What does the album title Refuge mean? How does it relate to the songs?

“The album’s title suggests a destination where safe-haven (or happiness) exists. And the tunes trace narratives of men and women on their quest to find that destination; together or alone, through failures and celebrations. The word ‘refuge’ also drums up a ‘rustic’ and ‘natural’ connotation- which ties into some of the lyrical themes, the style of production, and album artwork.”

What message or messages would you like listeners to take away from this album? Is there a central theme?

“I really tried to somehow capture the feeling of Hope with each tune. Jon Estes and I spoke at length about that during our pre-production pow-wows and tracking. From a songwriting perspective, no matter how much uncertainty the main character is dealing with, he or she still maintains that better days are ahead. There are tunes on celebrate oxytocin-drenched romance, the joys of parenting, and the beauty of nature- where the personal and the pastoral converge… On the other hand, the album wades into some murkier waters of escapism, separation, isolation, the construct of religion, and the horrors of war.”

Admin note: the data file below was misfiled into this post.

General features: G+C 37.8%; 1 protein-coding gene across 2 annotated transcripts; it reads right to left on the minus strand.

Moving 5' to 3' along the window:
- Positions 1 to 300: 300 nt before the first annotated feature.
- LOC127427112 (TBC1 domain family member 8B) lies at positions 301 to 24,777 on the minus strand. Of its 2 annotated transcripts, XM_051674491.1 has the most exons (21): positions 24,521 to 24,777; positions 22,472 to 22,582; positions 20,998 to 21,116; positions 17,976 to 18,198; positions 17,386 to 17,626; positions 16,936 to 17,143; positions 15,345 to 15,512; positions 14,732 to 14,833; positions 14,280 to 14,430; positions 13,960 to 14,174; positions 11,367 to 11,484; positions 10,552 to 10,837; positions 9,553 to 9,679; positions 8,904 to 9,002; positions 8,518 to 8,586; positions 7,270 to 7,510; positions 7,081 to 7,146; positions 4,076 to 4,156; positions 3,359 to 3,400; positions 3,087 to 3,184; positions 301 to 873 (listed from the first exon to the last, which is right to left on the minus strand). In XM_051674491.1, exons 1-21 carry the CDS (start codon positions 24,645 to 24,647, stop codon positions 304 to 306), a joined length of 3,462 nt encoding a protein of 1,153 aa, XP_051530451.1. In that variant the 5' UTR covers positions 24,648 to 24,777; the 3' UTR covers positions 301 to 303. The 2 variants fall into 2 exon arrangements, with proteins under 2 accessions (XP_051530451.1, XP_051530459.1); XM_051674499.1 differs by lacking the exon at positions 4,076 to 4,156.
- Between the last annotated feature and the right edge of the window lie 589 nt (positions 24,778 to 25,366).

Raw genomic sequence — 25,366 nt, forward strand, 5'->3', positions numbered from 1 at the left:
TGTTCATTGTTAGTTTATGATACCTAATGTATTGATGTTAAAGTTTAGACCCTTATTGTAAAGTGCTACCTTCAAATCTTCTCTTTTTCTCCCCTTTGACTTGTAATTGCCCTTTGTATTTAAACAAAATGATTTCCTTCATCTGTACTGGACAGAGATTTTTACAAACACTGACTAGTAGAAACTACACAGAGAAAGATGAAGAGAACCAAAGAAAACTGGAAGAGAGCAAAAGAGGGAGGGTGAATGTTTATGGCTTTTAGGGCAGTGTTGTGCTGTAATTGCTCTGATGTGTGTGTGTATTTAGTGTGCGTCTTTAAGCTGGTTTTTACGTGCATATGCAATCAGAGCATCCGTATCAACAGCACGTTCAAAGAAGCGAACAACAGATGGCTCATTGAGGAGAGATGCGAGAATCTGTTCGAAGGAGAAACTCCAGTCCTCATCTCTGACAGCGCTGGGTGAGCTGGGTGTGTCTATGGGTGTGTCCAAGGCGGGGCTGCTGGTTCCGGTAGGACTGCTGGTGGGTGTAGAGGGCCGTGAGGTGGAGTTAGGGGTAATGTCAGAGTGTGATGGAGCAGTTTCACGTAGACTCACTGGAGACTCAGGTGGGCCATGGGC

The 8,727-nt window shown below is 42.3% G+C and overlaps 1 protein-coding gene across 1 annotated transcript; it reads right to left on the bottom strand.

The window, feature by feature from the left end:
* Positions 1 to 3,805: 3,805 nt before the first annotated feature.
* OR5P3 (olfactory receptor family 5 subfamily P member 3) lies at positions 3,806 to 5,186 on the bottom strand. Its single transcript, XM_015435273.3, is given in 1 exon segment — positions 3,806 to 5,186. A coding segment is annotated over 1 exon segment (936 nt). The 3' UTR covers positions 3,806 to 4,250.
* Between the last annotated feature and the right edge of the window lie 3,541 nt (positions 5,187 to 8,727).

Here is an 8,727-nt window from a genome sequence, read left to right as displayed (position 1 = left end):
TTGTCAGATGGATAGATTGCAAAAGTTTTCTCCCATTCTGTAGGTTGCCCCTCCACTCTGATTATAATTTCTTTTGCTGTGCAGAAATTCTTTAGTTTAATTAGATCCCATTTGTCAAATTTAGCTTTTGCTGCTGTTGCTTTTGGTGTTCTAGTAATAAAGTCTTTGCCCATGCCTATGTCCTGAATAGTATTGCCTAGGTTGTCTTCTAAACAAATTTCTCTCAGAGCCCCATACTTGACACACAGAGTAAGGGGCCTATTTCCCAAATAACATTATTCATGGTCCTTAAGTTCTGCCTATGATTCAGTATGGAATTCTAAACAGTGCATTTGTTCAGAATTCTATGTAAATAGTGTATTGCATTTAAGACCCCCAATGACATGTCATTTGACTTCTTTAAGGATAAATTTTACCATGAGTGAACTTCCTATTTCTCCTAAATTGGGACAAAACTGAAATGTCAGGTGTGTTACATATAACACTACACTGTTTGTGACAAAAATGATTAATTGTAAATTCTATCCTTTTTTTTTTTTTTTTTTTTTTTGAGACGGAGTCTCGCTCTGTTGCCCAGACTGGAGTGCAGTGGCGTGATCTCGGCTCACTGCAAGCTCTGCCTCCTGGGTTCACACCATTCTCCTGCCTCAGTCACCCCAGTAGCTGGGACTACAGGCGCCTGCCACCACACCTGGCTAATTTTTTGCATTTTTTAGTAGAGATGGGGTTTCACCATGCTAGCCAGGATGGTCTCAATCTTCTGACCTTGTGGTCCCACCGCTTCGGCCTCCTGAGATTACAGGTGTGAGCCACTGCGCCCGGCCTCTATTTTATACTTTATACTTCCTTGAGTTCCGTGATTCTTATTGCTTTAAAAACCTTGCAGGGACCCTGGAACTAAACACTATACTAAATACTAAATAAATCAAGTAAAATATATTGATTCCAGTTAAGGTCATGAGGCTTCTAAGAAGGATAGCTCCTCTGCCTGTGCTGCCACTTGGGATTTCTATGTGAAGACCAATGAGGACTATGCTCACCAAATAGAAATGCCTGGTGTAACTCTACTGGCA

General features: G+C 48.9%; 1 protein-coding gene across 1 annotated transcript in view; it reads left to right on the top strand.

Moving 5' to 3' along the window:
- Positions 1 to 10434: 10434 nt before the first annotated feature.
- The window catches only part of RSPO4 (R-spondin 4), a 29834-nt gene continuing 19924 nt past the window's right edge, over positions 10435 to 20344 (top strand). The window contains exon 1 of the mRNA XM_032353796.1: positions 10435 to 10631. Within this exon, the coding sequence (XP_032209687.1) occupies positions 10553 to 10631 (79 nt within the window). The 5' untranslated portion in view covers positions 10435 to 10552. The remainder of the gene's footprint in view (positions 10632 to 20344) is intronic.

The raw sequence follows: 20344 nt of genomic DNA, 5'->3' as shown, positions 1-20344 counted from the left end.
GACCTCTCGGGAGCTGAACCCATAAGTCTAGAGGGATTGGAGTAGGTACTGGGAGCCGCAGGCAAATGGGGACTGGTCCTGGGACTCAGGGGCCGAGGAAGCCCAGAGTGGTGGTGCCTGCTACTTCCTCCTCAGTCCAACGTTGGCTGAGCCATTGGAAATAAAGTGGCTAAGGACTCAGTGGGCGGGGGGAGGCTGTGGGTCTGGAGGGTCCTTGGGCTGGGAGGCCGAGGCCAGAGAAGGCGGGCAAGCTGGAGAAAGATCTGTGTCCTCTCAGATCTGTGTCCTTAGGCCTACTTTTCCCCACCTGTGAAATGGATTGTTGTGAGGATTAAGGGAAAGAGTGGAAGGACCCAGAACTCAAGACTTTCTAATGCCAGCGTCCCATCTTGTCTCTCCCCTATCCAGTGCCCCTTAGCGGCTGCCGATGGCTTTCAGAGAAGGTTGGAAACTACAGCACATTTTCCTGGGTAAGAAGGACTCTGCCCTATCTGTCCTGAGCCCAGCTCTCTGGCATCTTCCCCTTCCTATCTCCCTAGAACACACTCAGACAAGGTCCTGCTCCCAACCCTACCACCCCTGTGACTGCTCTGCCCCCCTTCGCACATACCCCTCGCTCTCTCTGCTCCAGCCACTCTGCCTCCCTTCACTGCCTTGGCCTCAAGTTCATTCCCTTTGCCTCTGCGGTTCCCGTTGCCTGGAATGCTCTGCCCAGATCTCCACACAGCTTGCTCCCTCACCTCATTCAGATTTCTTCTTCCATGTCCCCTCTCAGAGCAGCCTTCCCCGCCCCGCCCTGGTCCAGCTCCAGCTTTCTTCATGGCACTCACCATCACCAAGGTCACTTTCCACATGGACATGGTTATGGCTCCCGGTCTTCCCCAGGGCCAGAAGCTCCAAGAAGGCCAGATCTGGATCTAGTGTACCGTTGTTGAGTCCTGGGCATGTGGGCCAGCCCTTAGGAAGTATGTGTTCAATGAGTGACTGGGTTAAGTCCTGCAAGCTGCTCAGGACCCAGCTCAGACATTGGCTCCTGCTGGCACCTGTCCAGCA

This album was made purely analog. Why did you choose to go this route?

“Well, most of the music that moves me was recorded that way. ‘Refuge’ is intended to be a refreshing departure from the sterilized sounds of the digital age. It’s human. There’s nothing to hide behind and I think that translates through the music. Elements of the performances I may have once regarded as ‘mistakes’ become ‘moments”… There are more rough-ends on this project and I love that about it. With the convenience of digital recording, it’s way too easy to clean shit up and quite often, it results in white-washing all the emotion… Everything just becomes antiseptic and colorless. Plus, I don’t want to sound like a robot, ya know?”

Pick one song. What is the story behind the song and what is the inspiration?